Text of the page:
Where they live
- View a map of where they live
- Very rare and currently with populations at Black river and Conboy Lake
- Prefer marshes, wetlands, ponds, or other slow moving quiet water
- Breeding season is February-July depending on temperature and elevation
- Lay eggs in quiet, slow water
Cool Biology Facts
- Hibernates in winter up to a foot in the mud below water!
- Currently very threatened in Washington state, having disappeared from 70-90% of their range
- Highly aquatic, more so than any other Pacific Northwest frog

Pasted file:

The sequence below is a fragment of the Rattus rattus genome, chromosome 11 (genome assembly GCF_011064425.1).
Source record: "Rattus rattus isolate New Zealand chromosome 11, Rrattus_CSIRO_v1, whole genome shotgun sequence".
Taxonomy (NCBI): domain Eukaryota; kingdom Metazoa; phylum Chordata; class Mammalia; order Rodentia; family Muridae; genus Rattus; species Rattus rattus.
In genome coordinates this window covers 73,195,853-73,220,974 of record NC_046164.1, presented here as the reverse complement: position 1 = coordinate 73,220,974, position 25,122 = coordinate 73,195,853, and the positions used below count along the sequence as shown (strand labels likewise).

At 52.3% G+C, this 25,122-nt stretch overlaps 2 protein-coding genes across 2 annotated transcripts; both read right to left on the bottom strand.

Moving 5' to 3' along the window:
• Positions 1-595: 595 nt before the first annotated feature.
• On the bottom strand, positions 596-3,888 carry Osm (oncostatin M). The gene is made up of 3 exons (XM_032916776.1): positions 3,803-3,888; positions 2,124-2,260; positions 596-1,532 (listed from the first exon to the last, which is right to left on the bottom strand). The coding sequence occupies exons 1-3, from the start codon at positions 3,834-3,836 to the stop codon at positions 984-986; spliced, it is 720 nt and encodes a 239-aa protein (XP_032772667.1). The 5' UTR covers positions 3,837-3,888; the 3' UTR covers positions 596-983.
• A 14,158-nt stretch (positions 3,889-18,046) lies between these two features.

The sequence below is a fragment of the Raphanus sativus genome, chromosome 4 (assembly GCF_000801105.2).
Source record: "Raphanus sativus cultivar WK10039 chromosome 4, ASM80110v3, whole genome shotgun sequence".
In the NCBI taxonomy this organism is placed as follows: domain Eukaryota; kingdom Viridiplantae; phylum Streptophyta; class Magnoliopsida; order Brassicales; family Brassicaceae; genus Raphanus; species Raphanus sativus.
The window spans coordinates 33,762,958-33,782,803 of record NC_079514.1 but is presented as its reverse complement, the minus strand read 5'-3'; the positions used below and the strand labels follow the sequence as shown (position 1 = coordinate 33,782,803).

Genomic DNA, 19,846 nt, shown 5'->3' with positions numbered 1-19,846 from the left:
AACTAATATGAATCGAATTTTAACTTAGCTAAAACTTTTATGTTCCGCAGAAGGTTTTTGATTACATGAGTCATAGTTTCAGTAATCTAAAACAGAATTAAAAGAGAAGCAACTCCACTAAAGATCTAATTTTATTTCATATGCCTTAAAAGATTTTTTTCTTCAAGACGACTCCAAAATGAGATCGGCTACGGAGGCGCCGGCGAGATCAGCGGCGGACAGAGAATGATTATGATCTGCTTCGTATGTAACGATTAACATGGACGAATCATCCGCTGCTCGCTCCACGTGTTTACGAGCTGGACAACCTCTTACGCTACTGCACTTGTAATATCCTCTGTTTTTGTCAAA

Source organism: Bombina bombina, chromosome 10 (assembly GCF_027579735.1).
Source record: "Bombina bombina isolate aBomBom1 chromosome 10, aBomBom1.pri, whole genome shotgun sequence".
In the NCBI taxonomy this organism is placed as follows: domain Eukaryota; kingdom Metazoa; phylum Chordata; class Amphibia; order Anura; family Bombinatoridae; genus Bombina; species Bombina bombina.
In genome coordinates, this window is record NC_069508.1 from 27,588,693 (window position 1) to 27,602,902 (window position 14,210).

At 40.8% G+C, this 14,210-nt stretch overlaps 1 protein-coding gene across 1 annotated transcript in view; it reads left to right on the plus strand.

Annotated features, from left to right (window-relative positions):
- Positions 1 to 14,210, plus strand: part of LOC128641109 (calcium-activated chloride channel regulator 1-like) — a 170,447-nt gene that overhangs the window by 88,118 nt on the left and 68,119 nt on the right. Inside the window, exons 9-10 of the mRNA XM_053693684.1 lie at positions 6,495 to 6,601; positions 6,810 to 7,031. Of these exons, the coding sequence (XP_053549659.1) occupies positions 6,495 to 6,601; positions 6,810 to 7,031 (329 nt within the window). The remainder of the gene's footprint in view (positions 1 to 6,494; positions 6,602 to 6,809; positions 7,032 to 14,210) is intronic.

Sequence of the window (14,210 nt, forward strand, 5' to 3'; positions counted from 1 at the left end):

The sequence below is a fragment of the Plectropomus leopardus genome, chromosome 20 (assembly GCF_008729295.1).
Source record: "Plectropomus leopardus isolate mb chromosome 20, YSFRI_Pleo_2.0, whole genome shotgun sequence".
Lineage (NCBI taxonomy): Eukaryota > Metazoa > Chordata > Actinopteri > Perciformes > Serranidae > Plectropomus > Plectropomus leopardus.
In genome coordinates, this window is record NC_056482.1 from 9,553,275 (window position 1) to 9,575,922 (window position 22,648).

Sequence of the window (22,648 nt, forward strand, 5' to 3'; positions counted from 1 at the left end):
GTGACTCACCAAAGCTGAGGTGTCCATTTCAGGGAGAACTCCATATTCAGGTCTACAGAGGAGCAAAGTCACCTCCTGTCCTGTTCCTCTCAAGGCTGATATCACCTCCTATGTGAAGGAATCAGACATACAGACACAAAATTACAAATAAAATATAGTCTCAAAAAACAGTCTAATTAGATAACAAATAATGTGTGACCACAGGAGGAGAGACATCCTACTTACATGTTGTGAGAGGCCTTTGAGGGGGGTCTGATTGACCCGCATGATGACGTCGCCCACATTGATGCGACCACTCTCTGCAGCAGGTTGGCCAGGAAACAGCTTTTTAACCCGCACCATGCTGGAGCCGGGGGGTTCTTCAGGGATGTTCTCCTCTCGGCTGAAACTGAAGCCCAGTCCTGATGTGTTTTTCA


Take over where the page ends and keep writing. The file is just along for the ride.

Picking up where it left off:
- Not very adaptable and do not do well with even slight changes to their environment
- Have severe declines in Washington state and breeding programs have been set up and have had moderate success in the reintroduction of the Oregon spotted frogs in a few areas.
- Main threats include nonnative species, including the bullfrog and introduced fish species and habitat loss and destruction.
- View their status on the IUCN Red List of Threatened Species.
Amphibians & Reptiles of Washington
Do you know where rattlesnakes live in our state? Or which salamander breathes through its skin? Explore the fascinating diversity of the 26 species of amphibians and 28 reptiles found in Washington state.